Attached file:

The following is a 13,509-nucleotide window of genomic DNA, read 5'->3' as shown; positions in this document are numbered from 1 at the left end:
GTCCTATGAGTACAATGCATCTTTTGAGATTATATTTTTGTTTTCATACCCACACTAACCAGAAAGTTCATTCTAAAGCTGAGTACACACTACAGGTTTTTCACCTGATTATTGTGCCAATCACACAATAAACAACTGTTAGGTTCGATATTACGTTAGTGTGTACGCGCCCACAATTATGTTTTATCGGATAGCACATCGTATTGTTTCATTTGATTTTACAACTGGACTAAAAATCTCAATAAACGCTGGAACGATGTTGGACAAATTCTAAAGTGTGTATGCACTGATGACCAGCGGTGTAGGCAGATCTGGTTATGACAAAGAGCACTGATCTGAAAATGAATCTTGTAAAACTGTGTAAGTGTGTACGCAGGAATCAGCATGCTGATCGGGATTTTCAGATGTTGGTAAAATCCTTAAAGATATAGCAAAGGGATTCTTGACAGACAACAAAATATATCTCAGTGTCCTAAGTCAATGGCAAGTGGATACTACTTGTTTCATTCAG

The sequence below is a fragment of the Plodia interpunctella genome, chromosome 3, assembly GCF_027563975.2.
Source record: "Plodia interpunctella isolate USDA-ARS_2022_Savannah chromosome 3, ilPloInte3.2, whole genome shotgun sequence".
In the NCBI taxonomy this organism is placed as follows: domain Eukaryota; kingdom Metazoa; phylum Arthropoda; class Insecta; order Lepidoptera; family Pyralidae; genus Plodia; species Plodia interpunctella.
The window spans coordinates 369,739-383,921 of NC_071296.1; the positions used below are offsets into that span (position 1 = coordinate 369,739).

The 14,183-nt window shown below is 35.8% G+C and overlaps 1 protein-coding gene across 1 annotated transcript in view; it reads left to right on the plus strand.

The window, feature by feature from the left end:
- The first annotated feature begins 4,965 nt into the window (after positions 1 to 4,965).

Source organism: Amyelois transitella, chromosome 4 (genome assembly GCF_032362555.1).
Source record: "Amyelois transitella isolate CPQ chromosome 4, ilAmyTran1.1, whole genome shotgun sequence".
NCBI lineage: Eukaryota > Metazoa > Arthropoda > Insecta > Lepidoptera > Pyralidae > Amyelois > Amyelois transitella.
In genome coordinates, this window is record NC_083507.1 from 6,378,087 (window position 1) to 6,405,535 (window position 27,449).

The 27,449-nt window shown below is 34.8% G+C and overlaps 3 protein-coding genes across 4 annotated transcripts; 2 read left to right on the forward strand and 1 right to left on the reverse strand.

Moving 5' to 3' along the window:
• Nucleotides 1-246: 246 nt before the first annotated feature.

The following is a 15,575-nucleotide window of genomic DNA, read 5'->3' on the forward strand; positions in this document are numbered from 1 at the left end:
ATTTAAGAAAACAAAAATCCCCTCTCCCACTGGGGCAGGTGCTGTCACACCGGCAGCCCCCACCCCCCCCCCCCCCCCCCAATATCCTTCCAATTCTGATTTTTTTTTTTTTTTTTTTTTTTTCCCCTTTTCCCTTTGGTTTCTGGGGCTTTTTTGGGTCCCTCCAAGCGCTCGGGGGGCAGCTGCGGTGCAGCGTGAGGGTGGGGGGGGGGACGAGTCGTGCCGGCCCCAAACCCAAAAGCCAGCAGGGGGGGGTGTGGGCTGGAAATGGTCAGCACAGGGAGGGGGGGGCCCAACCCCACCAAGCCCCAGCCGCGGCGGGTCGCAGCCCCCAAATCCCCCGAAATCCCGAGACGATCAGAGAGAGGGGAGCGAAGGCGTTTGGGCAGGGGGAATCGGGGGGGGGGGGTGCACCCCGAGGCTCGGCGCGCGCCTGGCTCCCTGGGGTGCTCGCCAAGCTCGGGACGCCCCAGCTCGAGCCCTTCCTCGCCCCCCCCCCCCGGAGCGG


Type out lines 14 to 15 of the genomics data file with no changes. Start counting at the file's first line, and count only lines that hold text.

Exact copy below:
The 27,449-nt window shown below is 34.8% G+C and overlaps 3 protein-coding genes across 4 annotated transcripts; 2 read left to right on the forward strand and 1 right to left on the reverse strand.

Moving 5' to 3' along the window: